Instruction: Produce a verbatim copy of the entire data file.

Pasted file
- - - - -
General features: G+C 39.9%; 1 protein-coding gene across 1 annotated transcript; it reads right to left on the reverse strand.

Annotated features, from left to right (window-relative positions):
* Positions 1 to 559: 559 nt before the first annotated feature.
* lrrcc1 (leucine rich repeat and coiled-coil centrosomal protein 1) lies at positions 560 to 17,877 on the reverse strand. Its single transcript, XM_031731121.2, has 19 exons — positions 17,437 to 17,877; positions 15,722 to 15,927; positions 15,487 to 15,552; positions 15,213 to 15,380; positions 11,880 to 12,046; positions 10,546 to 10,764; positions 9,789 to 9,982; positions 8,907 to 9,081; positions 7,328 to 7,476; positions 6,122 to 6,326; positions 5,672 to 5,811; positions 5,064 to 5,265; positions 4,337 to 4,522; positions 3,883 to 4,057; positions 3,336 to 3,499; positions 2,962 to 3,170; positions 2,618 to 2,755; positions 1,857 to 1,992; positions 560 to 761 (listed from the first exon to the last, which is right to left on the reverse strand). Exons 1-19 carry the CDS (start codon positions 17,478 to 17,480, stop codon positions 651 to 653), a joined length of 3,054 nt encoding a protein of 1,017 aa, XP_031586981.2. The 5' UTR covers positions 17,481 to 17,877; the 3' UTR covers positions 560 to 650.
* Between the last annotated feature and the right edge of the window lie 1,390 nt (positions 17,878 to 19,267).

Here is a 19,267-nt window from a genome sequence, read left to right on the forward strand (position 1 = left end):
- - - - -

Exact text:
General features: G+C 39.9%; 1 protein-coding gene across 1 annotated transcript; it reads right to left on the reverse strand.

Annotated features, from left to right (window-relative positions):
* Positions 1 to 559: 559 nt before the first annotated feature.
* lrrcc1 (leucine rich repeat and coiled-coil centrosomal protein 1) lies at positions 560 to 17,877 on the reverse strand. Its single transcript, XM_031731121.2, has 19 exons — positions 17,437 to 17,877; positions 15,722 to 15,927; positions 15,487 to 15,552; positions 15,213 to 15,380; positions 11,880 to 12,046; positions 10,546 to 10,764; positions 9,789 to 9,982; positions 8,907 to 9,081; positions 7,328 to 7,476; positions 6,122 to 6,326; positions 5,672 to 5,811; positions 5,064 to 5,265; positions 4,337 to 4,522; positions 3,883 to 4,057; positions 3,336 to 3,499; positions 2,962 to 3,170; positions 2,618 to 2,755; positions 1,857 to 1,992; positions 560 to 761 (listed from the first exon to the last, which is right to left on the reverse strand). Exons 1-19 carry the CDS (start codon positions 17,478 to 17,480, stop codon positions 651 to 653), a joined length of 3,054 nt encoding a protein of 1,017 aa, XP_031586981.2. The 5' UTR covers positions 17,481 to 17,877; the 3' UTR covers positions 560 to 650.
* Between the last annotated feature and the right edge of the window lie 1,390 nt (positions 17,878 to 19,267).

Here is a 19,267-nt window from a genome sequence, read left to right on the forward strand (position 1 = left end):